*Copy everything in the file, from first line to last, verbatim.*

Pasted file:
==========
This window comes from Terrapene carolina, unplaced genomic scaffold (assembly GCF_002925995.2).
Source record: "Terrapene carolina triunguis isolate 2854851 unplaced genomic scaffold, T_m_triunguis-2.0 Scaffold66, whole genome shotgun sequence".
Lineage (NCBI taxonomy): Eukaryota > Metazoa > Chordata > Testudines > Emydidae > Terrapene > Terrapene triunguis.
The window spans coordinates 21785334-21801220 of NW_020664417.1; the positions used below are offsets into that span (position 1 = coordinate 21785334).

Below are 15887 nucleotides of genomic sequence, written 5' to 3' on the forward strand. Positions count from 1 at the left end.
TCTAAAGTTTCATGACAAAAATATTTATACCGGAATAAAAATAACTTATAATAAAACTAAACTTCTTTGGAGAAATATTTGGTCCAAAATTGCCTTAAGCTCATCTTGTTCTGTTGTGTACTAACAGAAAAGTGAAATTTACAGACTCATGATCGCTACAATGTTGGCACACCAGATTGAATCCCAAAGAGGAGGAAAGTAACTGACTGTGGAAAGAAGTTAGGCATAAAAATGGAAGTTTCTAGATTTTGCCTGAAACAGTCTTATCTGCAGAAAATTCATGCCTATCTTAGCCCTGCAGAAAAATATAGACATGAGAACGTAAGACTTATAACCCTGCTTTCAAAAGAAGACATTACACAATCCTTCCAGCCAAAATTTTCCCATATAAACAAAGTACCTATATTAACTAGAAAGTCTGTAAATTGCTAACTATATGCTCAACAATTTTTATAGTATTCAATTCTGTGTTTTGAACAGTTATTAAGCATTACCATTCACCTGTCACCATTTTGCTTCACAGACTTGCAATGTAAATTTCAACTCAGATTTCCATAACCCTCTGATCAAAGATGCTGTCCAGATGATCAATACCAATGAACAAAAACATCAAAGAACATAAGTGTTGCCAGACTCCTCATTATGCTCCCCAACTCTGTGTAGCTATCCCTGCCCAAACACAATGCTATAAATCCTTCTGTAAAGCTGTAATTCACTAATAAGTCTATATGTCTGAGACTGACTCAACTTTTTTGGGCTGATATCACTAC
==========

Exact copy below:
This window comes from Terrapene carolina, unplaced genomic scaffold (assembly GCF_002925995.2).
Source record: "Terrapene carolina triunguis isolate 2854851 unplaced genomic scaffold, T_m_triunguis-2.0 Scaffold66, whole genome shotgun sequence".
Lineage (NCBI taxonomy): Eukaryota > Metazoa > Chordata > Testudines > Emydidae > Terrapene > Terrapene triunguis.
The window spans coordinates 21785334-21801220 of NW_020664417.1; the positions used below are offsets into that span (position 1 = coordinate 21785334).

Below are 15887 nucleotides of genomic sequence, written 5' to 3' on the forward strand. Positions count from 1 at the left end.
TCTAAAGTTTCATGACAAAAATATTTATACCGGAATAAAAATAACTTATAATAAAACTAAACTTCTTTGGAGAAATATTTGGTCCAAAATTGCCTTAAGCTCATCTTGTTCTGTTGTGTACTAACAGAAAAGTGAAATTTACAGACTCATGATCGCTACAATGTTGGCACACCAGATTGAATCCCAAAGAGGAGGAAAGTAACTGACTGTGGAAAGAAGTTAGGCATAAAAATGGAAGTTTCTAGATTTTGCCTGAAACAGTCTTATCTGCAGAAAATTCATGCCTATCTTAGCCCTGCAGAAAAATATAGACATGAGAACGTAAGACTTATAACCCTGCTTTCAAAAGAAGACATTACACAATCCTTCCAGCCAAAATTTTCCCATATAAACAAAGTACCTATATTAACTAGAAAGTCTGTAAATTGCTAACTATATGCTCAACAATTTTTATAGTATTCAATTCTGTGTTTTGAACAGTTATTAAGCATTACCATTCACCTGTCACCATTTTGCTTCACAGACTTGCAATGTAAATTTCAACTCAGATTTCCATAACCCTCTGATCAAAGATGCTGTCCAGATGATCAATACCAATGAACAAAAACATCAAAGAACATAAGTGTTGCCAGACTCCTCATTATGCTCCCCAACTCTGTGTAGCTATCCCTGCCCAAACACAATGCTATAAATCCTTCTGTAAAGCTGTAATTCACTAATAAGTCTATATGTCTGAGACTGACTCAACTTTTTTGGGCTGATATCACTAC